Laurie Higgins
Laurie Higgin, Illinois Family Institute (date unknown)

via Interframe Media

Tuesday, Laurie Higgins, of the hate group Illinois Family Institute, predicted that in the future we will regard gender-confirmation surgery like a lobotomy. Apparently Ms. Higgins is more erudite than the doctors comprising the behavioral health and surgical departments at Johns Hopkins Medicine.

If you think Higgins is genuinely concerned for the welfare of children, you would be wrong. Higgins is only genuinely concerned for the welfare of literalist Christianity. The existence of transgender people creates — for those literalists — a contradiction to a passage in Genesis. Ancient texts of questionable provenance must prevail over medical science. Of course.

Higgins exact quote to American Family Association (another hate group) was:

We are going to look back on this in 10 [or] 20 years the way we look back on lobotomies for mentally ill people, because this is ghastly what we’re doing to children.

What Higgins and hate group leader Quentin Van Meter (American College of Pediatricians) are complaining about in this blog post is a pending change to Vermont’s Medicaid rules that would allow teens under 18 to have gender confirmation surgery with parental consent. The procedure is not easy to qualify for.

In addition to parental consent and Medicaid agreeing to payment, a youth will have to convince a surgeon and hospital that the surgery is appropriate. Typically, this requires two psychiatric/psychological approvals. One from the youth’s regular behavioral health counselor and another from a qualified counselor who does not have a relationship with the individual. To get those approvals, the individual will have to have lived as their gender for at least a year. He or she will have to have been in rigorous counseling during their “real life” period and commit to post-surgical counseling. But that’s not all.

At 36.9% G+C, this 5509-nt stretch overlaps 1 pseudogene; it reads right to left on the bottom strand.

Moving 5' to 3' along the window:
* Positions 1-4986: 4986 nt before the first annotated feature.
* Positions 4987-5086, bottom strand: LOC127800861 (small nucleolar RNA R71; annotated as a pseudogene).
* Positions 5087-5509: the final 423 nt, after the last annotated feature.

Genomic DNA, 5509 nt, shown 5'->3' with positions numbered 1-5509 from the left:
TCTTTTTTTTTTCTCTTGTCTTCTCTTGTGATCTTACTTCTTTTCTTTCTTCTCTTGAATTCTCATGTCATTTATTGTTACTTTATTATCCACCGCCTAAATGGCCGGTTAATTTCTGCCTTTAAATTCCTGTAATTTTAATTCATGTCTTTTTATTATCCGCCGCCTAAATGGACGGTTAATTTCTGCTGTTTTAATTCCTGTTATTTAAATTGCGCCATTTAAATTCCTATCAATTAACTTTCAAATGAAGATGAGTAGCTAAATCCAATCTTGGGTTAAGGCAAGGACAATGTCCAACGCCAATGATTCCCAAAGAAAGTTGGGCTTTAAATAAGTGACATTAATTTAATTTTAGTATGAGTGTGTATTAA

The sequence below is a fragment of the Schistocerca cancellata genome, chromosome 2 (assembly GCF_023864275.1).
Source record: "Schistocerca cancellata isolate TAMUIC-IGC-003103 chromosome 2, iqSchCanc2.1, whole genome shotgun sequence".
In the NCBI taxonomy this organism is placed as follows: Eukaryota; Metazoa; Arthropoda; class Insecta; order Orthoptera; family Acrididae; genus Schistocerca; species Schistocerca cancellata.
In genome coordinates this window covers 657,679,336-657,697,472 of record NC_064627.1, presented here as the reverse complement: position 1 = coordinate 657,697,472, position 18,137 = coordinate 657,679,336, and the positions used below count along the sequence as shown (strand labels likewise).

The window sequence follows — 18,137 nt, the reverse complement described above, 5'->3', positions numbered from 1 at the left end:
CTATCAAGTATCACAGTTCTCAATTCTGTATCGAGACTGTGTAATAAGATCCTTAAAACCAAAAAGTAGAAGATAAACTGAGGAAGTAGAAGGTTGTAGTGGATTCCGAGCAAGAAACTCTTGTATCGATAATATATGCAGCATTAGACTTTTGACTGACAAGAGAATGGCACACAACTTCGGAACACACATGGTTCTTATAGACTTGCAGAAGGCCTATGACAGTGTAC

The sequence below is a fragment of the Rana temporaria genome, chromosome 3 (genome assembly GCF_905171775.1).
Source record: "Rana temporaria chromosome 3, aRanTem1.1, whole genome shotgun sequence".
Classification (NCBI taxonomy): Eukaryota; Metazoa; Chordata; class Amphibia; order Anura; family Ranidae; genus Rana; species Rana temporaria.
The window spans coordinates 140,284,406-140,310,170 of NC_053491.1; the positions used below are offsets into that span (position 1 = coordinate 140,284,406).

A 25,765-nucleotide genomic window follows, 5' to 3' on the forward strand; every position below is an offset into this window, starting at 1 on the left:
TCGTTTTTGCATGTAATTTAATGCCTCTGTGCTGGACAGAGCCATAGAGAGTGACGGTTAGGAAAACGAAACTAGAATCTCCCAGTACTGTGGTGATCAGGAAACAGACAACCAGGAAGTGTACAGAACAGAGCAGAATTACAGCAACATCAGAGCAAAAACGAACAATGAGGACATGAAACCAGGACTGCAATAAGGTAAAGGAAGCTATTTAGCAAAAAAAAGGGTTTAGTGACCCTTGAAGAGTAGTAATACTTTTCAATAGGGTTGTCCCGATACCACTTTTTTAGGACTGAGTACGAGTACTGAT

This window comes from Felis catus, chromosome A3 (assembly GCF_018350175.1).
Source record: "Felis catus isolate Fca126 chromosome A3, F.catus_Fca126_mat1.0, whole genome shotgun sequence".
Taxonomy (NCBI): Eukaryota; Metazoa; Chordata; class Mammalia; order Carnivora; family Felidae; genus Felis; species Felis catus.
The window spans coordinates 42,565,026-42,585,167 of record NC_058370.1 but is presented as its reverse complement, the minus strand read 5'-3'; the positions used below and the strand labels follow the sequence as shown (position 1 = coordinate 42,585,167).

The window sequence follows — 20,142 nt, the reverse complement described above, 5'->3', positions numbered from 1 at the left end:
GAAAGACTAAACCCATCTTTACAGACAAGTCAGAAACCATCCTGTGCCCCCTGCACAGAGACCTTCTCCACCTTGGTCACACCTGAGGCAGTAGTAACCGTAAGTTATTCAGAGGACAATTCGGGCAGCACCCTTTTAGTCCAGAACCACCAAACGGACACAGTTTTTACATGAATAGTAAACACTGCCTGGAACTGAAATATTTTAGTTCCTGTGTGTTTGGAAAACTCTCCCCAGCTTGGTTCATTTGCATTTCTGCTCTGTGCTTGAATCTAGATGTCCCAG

The surgeon must be convinced that the person and his or her parents fully understand the benefits and risks of the surgery and that they have reasonable expectations for the outcome. Someone from the hospital will have a similar conversation or conversations with the potential patient and their parents.

At each stage the youth must demonstrate the maturity to full appreciate the impact of the surgery. For the most part, it is irreversible. There are several studies demonstrating that gender confirmation surgery is beneficial. A recent study conducted in Germany of 156 male-to-female patients determined:

Scientists have developed a transgender-specific questionnaire, which confirms for the first time
that gender surgery significantly improves quality of life for the majority of patients. The study
shows that 80% of male-to-female patients perceived themselves as women post-surgery. However,
the quality of life of transgender individuals is still significantly lower than the general population.

The quality of life of transgender individuals would improve dramatically were it not for the the likes of Laurie Higgins.

In another study, researchers followed individuals for four to six years after first clinical contact. The conclusion of that study:

Postoperative satisfaction was 94% to 100%.

Those rates of satisfaction are among adults but should be applicable to youth if they are properly screened.

Quentin Van Meter:

In the same American Family Association article, Van Meter is quoted: